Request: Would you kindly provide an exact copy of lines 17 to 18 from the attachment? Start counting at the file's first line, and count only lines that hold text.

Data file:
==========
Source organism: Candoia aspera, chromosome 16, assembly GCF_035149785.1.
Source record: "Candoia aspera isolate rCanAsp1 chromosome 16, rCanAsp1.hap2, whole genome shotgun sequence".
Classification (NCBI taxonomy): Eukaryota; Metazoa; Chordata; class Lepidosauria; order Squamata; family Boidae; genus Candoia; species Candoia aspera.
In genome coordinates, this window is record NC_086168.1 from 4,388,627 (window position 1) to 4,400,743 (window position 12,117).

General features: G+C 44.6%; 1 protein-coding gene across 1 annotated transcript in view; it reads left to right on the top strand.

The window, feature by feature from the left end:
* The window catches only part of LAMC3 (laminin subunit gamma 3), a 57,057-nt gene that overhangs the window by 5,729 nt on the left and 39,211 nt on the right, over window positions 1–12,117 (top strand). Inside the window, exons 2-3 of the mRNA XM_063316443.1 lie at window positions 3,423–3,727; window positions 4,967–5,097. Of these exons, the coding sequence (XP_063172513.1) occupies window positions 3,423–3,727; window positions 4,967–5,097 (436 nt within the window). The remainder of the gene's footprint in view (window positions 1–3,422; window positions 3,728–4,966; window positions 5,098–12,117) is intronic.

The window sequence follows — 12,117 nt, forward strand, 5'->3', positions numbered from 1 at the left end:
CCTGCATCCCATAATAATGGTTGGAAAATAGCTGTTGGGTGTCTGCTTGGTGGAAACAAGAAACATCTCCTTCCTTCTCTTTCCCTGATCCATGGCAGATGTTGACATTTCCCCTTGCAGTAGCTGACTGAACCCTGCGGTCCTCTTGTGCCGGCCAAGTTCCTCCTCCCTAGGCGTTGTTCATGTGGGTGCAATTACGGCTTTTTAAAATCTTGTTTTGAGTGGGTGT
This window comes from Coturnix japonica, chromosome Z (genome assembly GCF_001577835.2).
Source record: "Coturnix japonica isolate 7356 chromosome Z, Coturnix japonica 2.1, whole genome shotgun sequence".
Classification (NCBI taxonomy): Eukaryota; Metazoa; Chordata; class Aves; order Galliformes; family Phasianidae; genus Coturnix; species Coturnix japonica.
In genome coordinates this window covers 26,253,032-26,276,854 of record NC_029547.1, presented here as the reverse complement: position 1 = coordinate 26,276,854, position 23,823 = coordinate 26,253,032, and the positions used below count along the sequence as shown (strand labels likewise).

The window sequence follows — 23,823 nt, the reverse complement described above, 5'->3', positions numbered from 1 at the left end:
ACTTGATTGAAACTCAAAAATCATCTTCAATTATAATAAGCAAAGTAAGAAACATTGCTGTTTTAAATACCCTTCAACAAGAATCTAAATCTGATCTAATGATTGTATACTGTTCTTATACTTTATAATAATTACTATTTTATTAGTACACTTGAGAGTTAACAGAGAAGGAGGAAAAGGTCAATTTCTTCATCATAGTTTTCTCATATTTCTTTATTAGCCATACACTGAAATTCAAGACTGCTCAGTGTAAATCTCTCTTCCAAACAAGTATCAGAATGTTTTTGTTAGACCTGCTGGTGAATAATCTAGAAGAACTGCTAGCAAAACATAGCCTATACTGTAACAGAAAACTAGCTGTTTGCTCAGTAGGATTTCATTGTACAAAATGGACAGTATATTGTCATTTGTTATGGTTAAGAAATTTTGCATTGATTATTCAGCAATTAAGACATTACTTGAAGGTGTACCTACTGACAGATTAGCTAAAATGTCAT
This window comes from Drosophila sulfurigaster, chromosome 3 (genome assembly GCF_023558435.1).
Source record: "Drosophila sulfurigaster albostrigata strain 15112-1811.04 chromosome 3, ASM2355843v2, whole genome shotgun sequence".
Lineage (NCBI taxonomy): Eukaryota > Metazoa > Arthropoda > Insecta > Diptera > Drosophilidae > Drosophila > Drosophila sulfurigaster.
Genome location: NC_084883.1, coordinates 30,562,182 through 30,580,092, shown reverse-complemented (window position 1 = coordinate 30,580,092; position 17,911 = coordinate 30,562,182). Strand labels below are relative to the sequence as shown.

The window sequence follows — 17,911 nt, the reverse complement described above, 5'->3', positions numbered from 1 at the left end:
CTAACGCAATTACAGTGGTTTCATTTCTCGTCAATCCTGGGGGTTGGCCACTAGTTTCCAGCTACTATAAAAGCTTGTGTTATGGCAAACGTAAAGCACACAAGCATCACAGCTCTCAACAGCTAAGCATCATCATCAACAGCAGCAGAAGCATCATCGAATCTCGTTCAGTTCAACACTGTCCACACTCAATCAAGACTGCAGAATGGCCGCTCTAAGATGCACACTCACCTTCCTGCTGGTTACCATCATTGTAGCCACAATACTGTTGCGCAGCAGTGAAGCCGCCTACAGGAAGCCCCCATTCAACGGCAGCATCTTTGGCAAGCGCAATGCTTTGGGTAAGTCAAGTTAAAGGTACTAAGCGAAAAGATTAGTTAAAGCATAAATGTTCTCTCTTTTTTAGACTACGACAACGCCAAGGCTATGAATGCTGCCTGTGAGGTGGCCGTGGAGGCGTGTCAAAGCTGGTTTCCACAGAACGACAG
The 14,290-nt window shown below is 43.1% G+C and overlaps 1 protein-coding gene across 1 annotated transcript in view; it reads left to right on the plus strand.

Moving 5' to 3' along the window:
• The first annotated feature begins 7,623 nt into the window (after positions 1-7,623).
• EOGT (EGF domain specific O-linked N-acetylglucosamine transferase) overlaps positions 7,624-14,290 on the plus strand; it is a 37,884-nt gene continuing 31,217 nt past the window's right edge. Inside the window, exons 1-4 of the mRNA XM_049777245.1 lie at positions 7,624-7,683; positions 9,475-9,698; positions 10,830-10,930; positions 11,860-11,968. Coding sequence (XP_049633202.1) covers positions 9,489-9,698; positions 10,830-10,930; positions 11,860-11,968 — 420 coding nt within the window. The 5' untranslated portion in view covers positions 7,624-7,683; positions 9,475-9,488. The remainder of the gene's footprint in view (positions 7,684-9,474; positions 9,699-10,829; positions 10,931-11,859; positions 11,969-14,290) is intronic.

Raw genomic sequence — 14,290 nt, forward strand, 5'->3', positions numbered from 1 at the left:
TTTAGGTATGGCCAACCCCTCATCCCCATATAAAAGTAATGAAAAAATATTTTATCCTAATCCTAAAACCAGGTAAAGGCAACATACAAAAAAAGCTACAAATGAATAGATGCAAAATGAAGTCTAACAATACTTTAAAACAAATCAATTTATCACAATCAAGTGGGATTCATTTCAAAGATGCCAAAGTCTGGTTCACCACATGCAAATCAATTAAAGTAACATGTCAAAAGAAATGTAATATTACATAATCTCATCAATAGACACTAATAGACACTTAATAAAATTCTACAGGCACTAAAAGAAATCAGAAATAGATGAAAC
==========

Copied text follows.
Source record: "Drosophila sulfurigaster albostrigata strain 15112-1811.04 chromosome 3, ASM2355843v2, whole genome shotgun sequence".
Lineage (NCBI taxonomy): Eukaryota > Metazoa > Arthropoda > Insecta > Diptera > Drosophilidae > Drosophila > Drosophila sulfurigaster.